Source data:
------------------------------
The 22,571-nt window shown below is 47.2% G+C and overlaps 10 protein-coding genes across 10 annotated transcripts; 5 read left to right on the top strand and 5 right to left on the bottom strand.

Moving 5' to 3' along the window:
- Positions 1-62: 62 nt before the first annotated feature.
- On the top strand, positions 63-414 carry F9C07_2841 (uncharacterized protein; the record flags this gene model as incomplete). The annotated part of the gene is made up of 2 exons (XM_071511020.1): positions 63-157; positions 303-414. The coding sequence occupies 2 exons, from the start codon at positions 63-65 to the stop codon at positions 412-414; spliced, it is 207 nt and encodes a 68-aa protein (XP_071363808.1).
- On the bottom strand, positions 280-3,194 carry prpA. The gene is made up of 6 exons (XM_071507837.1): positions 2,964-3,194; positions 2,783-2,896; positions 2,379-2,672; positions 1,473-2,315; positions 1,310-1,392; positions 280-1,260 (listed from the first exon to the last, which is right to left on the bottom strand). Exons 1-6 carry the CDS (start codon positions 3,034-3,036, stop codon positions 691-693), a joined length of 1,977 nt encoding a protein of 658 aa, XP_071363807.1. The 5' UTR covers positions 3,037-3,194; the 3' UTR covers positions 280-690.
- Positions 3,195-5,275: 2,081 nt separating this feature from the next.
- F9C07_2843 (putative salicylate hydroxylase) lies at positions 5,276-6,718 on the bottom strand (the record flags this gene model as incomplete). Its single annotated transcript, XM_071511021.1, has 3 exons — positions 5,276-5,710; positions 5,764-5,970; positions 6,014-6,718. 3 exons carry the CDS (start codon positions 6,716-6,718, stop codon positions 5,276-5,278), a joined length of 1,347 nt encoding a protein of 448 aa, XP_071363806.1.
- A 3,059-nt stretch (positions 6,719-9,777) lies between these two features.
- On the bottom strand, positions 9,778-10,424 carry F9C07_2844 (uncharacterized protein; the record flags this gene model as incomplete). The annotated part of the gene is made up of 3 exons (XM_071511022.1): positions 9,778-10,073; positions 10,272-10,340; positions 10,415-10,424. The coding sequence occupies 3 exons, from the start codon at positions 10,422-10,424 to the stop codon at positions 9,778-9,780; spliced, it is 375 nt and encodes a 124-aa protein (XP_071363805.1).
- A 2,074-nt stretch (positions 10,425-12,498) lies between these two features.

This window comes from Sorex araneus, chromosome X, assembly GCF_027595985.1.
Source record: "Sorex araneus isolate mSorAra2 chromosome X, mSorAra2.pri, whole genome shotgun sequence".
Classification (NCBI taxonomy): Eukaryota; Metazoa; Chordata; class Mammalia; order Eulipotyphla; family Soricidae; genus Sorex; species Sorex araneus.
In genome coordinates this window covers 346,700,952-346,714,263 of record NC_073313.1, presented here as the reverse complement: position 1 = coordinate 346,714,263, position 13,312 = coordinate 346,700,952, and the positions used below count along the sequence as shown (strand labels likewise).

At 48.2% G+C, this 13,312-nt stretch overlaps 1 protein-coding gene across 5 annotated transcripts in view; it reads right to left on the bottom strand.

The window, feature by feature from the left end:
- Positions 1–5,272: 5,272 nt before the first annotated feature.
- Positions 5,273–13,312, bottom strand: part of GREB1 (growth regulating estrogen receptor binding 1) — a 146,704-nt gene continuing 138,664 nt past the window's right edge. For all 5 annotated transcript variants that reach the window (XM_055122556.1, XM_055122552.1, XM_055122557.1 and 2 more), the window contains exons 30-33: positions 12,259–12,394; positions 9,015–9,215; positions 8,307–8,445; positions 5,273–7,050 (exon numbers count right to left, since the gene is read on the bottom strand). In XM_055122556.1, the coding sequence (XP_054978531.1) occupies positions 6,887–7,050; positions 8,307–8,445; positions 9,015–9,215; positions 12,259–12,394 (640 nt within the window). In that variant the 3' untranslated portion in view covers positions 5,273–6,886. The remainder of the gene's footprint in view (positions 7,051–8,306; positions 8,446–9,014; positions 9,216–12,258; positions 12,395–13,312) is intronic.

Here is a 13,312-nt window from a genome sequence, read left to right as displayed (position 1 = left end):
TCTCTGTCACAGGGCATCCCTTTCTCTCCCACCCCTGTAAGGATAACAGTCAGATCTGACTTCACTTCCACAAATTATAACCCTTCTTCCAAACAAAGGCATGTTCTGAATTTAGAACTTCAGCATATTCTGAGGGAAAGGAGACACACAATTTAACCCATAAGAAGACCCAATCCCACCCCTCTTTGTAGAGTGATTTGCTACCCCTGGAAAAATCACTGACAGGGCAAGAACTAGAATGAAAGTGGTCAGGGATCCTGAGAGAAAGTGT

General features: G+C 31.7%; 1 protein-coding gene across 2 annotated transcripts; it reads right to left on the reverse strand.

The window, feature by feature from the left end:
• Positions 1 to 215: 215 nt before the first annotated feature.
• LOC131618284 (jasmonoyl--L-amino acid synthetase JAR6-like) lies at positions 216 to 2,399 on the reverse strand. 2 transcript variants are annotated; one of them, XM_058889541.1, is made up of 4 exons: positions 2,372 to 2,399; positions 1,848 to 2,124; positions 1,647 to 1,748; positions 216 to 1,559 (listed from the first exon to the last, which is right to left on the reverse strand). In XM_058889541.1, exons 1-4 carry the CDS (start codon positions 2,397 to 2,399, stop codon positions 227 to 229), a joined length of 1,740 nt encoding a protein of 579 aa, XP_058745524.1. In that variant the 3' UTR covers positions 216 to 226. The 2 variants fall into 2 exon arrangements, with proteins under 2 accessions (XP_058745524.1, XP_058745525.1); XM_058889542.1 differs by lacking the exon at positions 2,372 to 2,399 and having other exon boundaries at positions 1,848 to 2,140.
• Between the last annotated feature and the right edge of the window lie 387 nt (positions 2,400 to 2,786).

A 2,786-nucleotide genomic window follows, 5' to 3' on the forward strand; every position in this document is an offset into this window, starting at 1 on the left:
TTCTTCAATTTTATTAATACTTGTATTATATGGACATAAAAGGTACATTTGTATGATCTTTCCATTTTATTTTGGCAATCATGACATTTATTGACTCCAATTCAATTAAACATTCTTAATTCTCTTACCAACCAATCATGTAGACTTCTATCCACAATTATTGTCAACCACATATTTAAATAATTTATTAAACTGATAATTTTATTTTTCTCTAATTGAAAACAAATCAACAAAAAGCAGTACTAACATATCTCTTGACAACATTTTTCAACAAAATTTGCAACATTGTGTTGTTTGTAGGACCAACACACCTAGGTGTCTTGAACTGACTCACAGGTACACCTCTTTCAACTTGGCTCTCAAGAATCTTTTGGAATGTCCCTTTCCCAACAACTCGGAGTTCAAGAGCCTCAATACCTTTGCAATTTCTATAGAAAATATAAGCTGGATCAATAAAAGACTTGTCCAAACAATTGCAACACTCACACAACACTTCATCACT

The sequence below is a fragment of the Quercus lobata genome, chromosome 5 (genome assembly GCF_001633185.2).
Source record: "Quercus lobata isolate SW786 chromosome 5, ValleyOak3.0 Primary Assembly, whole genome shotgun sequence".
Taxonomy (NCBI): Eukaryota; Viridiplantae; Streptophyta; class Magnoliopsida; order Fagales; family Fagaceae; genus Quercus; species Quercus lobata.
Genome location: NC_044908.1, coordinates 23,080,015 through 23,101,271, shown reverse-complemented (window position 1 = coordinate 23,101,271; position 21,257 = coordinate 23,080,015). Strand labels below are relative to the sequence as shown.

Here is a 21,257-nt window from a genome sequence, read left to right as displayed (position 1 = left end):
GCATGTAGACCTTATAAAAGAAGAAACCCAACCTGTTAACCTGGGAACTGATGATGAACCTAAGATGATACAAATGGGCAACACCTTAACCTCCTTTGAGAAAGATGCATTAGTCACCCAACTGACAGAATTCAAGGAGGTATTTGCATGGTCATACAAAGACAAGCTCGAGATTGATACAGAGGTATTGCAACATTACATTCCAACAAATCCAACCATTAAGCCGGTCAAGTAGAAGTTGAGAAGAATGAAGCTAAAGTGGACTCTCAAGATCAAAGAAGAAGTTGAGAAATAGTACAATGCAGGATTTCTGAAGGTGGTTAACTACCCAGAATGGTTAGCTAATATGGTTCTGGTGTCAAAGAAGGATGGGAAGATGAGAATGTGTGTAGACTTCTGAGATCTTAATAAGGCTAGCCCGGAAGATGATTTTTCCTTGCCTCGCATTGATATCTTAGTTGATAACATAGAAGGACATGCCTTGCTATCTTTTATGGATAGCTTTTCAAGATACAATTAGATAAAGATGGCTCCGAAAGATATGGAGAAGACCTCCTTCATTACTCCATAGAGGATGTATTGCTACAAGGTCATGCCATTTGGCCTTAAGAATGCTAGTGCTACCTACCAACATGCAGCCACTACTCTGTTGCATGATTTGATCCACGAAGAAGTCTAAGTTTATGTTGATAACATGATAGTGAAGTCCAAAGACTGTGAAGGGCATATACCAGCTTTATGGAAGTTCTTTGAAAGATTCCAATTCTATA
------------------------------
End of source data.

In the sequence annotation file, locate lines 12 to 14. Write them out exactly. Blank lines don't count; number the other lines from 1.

Source record: "Sorex araneus isolate mSorAra2 chromosome X, mSorAra2.pri, whole genome shotgun sequence".
Classification (NCBI taxonomy): Eukaryota; Metazoa; Chordata; class Mammalia; order Eulipotyphla; family Soricidae; genus Sorex; species Sorex araneus.
In genome coordinates this window covers 346,700,952-346,714,263 of record NC_073313.1, presented here as the reverse complement: position 1 = coordinate 346,714,263, position 13,312 = coordinate 346,700,952, and the positions used below count along the sequence as shown (strand labels likewise).